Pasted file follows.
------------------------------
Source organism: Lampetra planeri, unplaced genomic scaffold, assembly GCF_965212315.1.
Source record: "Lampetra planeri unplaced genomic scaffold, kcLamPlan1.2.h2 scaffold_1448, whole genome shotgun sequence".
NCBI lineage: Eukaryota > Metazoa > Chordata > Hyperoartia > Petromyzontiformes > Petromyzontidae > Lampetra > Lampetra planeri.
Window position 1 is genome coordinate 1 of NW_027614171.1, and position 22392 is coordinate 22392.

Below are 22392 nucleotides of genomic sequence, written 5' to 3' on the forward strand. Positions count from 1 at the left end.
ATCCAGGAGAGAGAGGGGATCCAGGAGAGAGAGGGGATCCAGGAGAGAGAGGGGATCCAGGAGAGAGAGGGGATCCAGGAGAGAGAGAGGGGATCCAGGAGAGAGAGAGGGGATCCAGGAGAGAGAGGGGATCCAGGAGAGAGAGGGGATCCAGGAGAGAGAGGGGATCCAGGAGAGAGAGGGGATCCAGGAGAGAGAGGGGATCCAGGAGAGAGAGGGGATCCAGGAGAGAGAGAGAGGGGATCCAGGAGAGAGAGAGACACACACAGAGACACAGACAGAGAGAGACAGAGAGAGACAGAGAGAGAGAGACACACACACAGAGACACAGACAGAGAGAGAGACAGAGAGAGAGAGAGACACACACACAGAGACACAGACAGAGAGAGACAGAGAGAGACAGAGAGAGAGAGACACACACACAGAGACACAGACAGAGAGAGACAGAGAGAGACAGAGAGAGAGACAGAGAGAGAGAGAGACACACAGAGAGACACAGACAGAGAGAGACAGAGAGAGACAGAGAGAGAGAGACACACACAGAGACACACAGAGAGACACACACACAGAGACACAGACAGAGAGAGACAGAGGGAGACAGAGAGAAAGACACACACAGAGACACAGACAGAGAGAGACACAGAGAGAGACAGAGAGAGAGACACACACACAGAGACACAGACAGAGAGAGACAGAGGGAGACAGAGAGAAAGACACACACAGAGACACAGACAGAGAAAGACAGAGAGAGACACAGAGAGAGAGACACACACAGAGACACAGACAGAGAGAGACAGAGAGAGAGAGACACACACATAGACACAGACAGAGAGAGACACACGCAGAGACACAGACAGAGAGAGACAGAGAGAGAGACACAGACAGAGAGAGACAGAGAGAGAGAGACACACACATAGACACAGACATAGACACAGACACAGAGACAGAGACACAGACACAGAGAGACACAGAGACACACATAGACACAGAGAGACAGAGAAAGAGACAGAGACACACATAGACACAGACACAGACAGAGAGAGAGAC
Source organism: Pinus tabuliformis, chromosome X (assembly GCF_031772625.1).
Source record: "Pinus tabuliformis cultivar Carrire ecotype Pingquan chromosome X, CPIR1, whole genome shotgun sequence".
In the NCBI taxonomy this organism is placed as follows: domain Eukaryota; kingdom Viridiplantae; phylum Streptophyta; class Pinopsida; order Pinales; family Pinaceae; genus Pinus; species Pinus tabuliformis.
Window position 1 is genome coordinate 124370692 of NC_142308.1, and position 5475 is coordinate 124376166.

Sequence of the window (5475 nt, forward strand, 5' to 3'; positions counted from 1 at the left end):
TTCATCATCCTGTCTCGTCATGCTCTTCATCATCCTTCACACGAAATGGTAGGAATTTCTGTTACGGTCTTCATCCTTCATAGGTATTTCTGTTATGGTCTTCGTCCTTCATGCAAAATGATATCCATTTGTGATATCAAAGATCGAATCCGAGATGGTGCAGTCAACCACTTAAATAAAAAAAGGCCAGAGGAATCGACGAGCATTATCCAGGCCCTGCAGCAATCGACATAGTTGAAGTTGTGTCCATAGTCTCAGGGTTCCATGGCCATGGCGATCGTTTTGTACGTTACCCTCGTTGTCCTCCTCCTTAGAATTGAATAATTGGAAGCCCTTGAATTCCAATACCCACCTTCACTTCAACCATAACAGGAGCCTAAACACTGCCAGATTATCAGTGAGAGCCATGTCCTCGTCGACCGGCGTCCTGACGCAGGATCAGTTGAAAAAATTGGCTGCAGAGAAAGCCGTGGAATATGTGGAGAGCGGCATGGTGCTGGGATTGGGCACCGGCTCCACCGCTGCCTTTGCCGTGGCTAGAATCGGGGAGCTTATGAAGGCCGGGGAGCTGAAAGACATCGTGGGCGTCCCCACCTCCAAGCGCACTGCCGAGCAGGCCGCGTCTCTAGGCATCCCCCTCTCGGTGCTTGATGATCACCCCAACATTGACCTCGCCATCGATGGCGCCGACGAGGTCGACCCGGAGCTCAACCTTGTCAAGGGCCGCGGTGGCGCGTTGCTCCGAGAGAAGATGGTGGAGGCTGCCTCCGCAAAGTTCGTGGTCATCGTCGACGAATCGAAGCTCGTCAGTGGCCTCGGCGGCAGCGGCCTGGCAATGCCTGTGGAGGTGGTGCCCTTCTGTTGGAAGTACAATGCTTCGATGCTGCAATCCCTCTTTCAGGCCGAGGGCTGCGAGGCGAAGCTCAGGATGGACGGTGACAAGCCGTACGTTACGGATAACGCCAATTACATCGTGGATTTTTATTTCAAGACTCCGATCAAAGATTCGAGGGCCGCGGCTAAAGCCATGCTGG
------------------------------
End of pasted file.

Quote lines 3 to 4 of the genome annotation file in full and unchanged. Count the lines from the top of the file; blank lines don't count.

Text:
NCBI lineage: Eukaryota > Metazoa > Chordata > Hyperoartia > Petromyzontiformes > Petromyzontidae > Lampetra > Lampetra planeri.
Window position 1 is genome coordinate 1 of NW_027614171.1, and position 22392 is coordinate 22392.